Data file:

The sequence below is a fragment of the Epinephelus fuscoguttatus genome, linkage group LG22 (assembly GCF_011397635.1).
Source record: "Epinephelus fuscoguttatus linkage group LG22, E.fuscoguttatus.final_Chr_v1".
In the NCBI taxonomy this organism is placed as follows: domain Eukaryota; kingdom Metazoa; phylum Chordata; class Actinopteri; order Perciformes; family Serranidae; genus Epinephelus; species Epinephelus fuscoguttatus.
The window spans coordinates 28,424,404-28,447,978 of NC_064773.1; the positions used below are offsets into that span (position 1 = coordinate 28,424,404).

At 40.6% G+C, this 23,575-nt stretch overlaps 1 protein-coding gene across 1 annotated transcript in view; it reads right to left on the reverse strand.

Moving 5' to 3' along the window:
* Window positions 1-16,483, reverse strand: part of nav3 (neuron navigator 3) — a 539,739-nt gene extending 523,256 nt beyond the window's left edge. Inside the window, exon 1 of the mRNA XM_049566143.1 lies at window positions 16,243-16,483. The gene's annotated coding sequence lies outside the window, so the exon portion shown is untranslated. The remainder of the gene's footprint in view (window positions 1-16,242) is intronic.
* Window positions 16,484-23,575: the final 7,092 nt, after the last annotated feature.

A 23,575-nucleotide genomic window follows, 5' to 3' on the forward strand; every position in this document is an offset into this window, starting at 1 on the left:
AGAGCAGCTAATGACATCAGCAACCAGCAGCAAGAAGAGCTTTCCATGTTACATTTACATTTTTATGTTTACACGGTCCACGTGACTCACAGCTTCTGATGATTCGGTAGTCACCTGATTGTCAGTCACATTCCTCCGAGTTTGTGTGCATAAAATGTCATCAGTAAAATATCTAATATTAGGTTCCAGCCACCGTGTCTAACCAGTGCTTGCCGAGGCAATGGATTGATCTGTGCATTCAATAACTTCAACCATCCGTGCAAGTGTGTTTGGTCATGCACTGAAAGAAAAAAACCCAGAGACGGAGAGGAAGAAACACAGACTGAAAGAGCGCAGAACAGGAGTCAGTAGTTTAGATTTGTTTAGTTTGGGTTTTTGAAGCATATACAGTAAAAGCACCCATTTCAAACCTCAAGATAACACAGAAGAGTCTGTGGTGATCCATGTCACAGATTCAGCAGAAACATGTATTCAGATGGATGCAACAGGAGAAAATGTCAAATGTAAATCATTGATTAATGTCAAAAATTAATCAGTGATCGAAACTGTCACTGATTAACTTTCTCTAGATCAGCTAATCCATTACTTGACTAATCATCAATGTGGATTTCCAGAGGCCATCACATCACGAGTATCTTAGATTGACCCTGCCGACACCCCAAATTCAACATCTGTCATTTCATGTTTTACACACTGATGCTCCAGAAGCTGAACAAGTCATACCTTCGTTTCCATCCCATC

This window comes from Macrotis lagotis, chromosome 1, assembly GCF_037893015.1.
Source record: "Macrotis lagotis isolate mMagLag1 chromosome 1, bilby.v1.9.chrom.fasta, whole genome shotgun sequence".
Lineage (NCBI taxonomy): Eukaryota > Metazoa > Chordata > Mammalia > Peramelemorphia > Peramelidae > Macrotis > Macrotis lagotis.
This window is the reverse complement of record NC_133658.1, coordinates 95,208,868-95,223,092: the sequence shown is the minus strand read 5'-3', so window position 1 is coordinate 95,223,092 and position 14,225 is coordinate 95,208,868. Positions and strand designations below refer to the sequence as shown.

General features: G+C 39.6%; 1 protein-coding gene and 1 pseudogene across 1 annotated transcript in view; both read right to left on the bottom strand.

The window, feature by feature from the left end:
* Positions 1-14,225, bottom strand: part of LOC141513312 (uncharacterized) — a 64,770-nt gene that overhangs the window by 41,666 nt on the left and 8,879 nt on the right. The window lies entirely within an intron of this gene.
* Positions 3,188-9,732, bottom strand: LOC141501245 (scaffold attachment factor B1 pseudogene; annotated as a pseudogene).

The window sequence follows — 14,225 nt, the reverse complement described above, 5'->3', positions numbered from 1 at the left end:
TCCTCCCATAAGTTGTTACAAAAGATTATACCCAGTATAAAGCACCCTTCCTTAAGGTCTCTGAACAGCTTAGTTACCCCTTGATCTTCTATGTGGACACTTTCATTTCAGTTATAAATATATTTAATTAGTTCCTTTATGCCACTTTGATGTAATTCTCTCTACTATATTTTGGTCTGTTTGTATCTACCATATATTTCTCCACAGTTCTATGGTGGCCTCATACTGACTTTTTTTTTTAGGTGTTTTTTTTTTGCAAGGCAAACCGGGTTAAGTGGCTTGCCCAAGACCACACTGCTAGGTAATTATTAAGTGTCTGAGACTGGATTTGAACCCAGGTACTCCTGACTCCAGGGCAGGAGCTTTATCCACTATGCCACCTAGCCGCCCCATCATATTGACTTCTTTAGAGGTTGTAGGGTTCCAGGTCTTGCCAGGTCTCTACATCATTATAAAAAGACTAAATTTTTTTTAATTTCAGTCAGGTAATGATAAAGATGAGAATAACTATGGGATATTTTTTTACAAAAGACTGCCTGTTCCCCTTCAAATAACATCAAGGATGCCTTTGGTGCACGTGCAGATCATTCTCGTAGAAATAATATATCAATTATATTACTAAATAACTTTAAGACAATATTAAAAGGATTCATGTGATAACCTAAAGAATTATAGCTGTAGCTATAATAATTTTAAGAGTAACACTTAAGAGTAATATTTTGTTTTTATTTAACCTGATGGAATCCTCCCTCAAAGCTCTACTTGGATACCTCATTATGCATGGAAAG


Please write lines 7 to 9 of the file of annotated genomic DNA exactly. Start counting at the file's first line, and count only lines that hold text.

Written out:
* Window positions 1-16,483, reverse strand: part of nav3 (neuron navigator 3) — a 539,739-nt gene extending 523,256 nt beyond the window's left edge. Inside the window, exon 1 of the mRNA XM_049566143.1 lies at window positions 16,243-16,483. The gene's annotated coding sequence lies outside the window, so the exon portion shown is untranslated. The remainder of the gene's footprint in view (window positions 1-16,242) is intronic.
* Window positions 16,484-23,575: the final 7,092 nt, after the last annotated feature.

A 23,575-nucleotide genomic window follows, 5' to 3' on the forward strand; every position in this document is an offset into this window, starting at 1 on the left: